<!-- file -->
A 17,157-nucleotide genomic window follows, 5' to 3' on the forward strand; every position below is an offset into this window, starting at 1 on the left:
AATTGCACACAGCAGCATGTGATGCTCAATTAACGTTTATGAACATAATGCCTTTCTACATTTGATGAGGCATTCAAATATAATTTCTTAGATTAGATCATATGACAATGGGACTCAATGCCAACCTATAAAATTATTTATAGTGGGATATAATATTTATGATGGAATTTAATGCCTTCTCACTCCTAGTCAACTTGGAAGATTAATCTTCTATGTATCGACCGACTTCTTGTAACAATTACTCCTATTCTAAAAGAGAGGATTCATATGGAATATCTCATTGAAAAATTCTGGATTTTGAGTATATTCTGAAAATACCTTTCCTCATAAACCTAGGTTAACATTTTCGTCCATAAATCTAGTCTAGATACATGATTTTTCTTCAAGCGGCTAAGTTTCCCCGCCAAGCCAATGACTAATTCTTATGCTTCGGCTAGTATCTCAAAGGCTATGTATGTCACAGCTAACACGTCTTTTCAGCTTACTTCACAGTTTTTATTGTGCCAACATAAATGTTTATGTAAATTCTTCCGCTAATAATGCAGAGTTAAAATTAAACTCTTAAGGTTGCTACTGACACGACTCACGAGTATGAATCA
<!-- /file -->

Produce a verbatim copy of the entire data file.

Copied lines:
A 17,157-nucleotide genomic window follows, 5' to 3' on the forward strand; every position below is an offset into this window, starting at 1 on the left:
AATTGCACACAGCAGCATGTGATGCTCAATTAACGTTTATGAACATAATGCCTTTCTACATTTGATGAGGCATTCAAATATAATTTCTTAGATTAGATCATATGACAATGGGACTCAATGCCAACCTATAAAATTATTTATAGTGGGATATAATATTTATGATGGAATTTAATGCCTTCTCACTCCTAGTCAACTTGGAAGATTAATCTTCTATGTATCGACCGACTTCTTGTAACAATTACTCCTATTCTAAAAGAGAGGATTCATATGGAATATCTCATTGAAAAATTCTGGATTTTGAGTATATTCTGAAAATACCTTTCCTCATAAACCTAGGTTAACATTTTCGTCCATAAATCTAGTCTAGATACATGATTTTTCTTCAAGCGGCTAAGTTTCCCCGCCAAGCCAATGACTAATTCTTATGCTTCGGCTAGTATCTCAAAGGCTATGTATGTCACAGCTAACACGTCTTTTCAGCTTACTTCACAGTTTTTATTGTGCCAACATAAATGTTTATGTAAATTCTTCCGCTAATAATGCAGAGTTAAAATTAAACTCTTAAGGTTGCTACTGACACGACTCACGAGTATGAATCA